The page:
• Physical nexus — If you operate a physical location in a state, whether it’s a storefront, office, or a warehouse, you’ve got a physical connection there, and chances are you’ll be on the hook for charging and paying internet sales tax.  
  • Economic nexus — If your e-commerce transaction or sales numbers reach a certain threshold, which will vary by state, you will qualify for this connection. For instance, in New York, the sales and transaction thresholds are $500,000 and 100, respectively. Arizona, meanwhile, lowers its sales threshold each year between 2019 and 2021.  
  • Marketplace nexus — If you happen to operate an online marketplace, you will be classified as a retailer responsible for sales taxes. The criteria for meeting this nexus include providing e-commerce infrastructure, customer service, payment processing, and marketing services.  
  • Click-through nexus — If your business does any online advertising, you’ll especially want to pay attention to this. A click-through connection is established if you generate a sale through a link or website that draws a customer to an out-of-state e-commerce business. 

Step by step: Abiding by internet sales tax in your state 

There are some more steps for you to take in order to make sure you’re abiding by sales tax laws. For example, you’ll most likely need to register your business in the states where you transact. This step’s timing will vary by state but will often be tied to reaching the economic nexus level, sometimes sooner. 

To that end, you’ll also be responsible for filing returns in each state you have a connection. For business owners whose time is already tight, this could seem like a daunting task – not to mention it’s pricey. But, you’ll find there are service providers that will automate the process for you. Keep in mind, too, that there are business loans available, including those offered by Funding Circle, that could help you with the transition to e-commerce.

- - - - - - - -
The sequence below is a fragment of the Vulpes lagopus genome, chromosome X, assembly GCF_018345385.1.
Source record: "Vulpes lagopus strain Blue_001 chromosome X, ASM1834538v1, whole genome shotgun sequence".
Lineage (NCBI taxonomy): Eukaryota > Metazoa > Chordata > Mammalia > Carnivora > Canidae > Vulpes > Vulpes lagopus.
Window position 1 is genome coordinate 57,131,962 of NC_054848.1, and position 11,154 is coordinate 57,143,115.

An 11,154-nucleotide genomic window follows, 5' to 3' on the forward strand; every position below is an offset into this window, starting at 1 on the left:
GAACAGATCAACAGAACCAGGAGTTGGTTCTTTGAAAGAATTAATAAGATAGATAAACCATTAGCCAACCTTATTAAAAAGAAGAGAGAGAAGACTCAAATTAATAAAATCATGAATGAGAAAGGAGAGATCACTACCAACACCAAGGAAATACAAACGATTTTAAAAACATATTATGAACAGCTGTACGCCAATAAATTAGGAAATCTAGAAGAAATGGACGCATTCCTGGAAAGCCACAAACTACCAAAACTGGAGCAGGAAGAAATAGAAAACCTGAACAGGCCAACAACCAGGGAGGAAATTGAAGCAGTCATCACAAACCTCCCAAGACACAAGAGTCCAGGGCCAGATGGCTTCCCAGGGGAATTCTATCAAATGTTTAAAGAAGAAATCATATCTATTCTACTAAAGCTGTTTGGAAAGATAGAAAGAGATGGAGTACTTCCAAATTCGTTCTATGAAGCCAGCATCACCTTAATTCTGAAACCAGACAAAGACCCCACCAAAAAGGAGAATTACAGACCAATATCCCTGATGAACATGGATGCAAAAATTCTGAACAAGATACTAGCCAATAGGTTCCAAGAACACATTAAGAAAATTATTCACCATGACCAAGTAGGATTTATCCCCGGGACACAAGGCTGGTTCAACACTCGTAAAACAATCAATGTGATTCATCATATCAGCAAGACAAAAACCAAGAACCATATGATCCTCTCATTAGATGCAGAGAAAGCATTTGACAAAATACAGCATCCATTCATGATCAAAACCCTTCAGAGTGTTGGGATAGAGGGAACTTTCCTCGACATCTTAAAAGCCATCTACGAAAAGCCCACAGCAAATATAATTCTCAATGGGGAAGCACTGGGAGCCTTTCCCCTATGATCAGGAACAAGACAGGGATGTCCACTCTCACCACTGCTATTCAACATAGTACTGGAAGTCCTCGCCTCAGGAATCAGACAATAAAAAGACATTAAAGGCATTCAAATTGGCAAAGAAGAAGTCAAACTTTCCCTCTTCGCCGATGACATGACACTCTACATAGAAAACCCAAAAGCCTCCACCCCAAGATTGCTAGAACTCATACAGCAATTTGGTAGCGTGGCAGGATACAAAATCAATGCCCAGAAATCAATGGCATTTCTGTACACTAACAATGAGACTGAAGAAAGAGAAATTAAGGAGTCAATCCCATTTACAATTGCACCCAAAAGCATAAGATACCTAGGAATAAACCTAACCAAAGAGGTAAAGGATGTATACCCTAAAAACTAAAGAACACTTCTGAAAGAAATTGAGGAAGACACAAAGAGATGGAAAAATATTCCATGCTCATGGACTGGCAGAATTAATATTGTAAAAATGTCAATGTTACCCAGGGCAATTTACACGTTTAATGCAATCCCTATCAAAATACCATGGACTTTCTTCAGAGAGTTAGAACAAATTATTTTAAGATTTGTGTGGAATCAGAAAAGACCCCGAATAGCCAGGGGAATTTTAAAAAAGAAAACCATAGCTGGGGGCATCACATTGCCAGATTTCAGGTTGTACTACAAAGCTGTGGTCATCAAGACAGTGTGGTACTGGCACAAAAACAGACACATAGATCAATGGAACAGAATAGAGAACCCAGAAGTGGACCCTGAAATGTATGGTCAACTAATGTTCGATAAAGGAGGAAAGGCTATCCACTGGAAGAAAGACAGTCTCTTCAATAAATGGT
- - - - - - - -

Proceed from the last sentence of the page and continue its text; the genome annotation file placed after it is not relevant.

As for adding in the tax amount to transactions, you may want to streamline your ordering process so that the system supports internet sales tax calculations. Whether you prefer to do the math manually or integrate an automated solution, like Taxjar, is up to you.   

Integrating business sales tax laws into your online platform

In fact, you’re encouraged to turn to an automated service provider for the following reasons: 

  • Most will calculate the internet sales tax in real-time, so neither you nor your customers need to wait. 
  • The automated nature of the process means the margin for error is small. 
  • Technology can determine what internet business tax laws the transaction falls under for you, so you don’t need to check on a state-by-state basis.  

Develop your internet sales tax strategy sooner rather than later

So what does all of this mean for your e-commerce business? Basically, you’ll want to develop a tax strategy now that you have joined the ranks of online retailers, whether you are selling a product or a service. The good news is that states have been lenient with tax-filing requirements and enforcing their sales tax laws throughout the COVID-19 pandemic. So, that should work in your favor for now. But don’t wait too long. The cost of not complying with internet business tax laws could be higher than any government could heap on you.